Sabrient’s SectorCast ETF rankings solidified its defensive bent this week. Healthcare continues to lead, but Consumer Staples moved ahead of InfoTech into the second spot. On the bottom, Materials remains in the basement as the fundamentally most overvalued sector, but Industrials dropped quite a bit in the wake of its recent price momentum, which added to its already overvalued levels.
Latest rankings: This week, Sector Detector indicates that Healthcare (XLV) remains on top on a forward-looking basis, with the highest score of 87. It is now followed by Consumer Staples (XLP) at 75, which gives the model a more defensive bent. Recall that last week, XLP had reached a tie with InfoTech (IYW) for second place, and this week XLP edged up past it. Top-ranked stocks within these sectors include WellPoint (NYSE: WLP), Quest Diagnostics (NYSE: DGX), Kellogg (NYSE: K), and Molson Coors Brewing (NYSE: TAP).
At the bottom, we see that the score for Materials (XLB) remains firmly in the 10th spot with a low score of 30. Industrials (XLI) is again in ninth at 35, which is 7 points lower than last week. Low-ranked stocks within these sectors include Alcoa (NYSE: AA), Weyerhaeuser (NYSE: WY), Monster Worldwide (NYSE: MWW), and PACCAR (Nasdaq: PCAR).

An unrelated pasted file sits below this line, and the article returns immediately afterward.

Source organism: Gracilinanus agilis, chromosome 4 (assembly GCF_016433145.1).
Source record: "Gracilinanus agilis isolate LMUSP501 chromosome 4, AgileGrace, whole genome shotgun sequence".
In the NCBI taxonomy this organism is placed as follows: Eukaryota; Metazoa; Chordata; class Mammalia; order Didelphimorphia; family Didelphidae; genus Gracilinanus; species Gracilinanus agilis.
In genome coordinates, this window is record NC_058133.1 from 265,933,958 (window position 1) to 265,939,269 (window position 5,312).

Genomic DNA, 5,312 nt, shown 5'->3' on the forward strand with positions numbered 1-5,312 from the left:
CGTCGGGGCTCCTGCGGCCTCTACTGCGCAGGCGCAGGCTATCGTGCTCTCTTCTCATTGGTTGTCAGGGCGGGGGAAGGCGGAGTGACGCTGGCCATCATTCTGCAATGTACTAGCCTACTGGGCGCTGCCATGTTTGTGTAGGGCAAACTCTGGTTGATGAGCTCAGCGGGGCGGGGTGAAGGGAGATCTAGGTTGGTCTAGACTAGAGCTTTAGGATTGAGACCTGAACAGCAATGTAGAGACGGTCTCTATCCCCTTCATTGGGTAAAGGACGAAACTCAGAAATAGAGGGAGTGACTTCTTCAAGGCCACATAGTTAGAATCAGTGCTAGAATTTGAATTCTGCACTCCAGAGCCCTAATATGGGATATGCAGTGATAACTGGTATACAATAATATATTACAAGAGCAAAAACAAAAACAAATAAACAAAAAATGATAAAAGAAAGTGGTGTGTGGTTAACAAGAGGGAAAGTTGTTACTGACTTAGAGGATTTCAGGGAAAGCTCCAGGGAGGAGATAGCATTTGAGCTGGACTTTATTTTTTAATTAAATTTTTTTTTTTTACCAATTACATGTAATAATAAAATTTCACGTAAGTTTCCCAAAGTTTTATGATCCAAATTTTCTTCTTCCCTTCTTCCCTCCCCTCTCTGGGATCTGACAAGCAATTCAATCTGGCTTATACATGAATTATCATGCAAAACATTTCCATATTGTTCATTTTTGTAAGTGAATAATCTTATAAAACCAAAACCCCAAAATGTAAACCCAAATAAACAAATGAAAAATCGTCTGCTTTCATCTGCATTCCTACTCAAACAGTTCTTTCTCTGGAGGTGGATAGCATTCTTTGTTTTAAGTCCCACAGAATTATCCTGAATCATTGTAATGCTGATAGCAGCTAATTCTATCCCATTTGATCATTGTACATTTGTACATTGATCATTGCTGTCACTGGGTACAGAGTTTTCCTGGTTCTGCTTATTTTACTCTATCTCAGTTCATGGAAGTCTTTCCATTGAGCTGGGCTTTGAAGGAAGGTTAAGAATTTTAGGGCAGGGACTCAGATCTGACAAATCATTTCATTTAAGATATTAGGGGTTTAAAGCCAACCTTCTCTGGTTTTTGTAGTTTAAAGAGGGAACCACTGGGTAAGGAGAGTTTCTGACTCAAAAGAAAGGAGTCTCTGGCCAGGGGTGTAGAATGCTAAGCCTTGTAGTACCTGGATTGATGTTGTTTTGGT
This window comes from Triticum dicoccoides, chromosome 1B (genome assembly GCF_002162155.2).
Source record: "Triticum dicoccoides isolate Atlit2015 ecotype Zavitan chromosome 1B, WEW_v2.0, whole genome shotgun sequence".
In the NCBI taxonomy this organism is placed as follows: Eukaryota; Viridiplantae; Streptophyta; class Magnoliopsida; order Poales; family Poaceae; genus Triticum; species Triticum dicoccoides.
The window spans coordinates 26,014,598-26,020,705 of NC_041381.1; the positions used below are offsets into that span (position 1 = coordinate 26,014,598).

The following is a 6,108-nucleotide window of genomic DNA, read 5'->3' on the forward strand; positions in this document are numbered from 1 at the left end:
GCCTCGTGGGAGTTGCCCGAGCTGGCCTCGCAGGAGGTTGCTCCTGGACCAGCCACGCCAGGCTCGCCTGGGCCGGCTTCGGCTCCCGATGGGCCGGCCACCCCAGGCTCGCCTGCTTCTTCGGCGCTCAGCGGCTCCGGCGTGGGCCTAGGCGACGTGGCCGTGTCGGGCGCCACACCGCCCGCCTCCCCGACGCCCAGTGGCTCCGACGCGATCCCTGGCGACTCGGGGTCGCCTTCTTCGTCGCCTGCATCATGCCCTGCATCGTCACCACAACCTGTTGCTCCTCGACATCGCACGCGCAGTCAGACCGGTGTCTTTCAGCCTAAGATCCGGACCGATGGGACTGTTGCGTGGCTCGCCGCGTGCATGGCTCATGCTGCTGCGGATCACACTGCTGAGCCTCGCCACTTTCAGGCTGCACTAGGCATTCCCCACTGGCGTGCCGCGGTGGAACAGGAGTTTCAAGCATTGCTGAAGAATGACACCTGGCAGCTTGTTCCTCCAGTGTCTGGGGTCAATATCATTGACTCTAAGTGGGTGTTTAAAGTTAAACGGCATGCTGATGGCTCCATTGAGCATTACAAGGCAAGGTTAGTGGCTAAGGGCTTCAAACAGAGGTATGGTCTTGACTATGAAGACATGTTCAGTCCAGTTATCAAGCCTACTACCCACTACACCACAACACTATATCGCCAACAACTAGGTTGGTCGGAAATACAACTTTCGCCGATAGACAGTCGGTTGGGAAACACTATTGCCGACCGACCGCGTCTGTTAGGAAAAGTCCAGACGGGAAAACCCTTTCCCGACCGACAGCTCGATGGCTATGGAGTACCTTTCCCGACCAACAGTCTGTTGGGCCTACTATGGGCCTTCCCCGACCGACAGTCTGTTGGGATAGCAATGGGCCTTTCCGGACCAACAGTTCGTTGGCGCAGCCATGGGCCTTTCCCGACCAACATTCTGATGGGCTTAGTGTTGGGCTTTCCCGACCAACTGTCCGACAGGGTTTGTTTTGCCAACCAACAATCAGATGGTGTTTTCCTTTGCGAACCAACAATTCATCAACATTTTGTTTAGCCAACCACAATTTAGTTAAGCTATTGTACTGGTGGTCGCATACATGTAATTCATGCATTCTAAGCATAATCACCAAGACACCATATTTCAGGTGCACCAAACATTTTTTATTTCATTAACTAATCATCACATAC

These scores represent the view that Healthcare and Consumer Staples stocks may be undervalued, while Materials and Industrials stocks may be overvalued.
Performance: The table below shows the performance of each week’s portfolio as of the market close on Tuesday, 11/24/09. The top-ranked ETFs have continued to outperform the SPY, so a bullish-biased enhancement strategy worked well.
Furthermore, with the market taking a breather lately after its strong start to the month, the long/short portfolio has provided a solid return, easily outperforming a straight long position in the SPY. You can see that the two earlier long/short ETF portfolios are still lagging the SPY, which can happen during strong momentum rallies in which the more speculative names lead the market. But the table illustrates that a sound absolute return approach can churn out positive returns in any market climate.
Disclosure: Author has no positions in stocks or ETFs mentioned.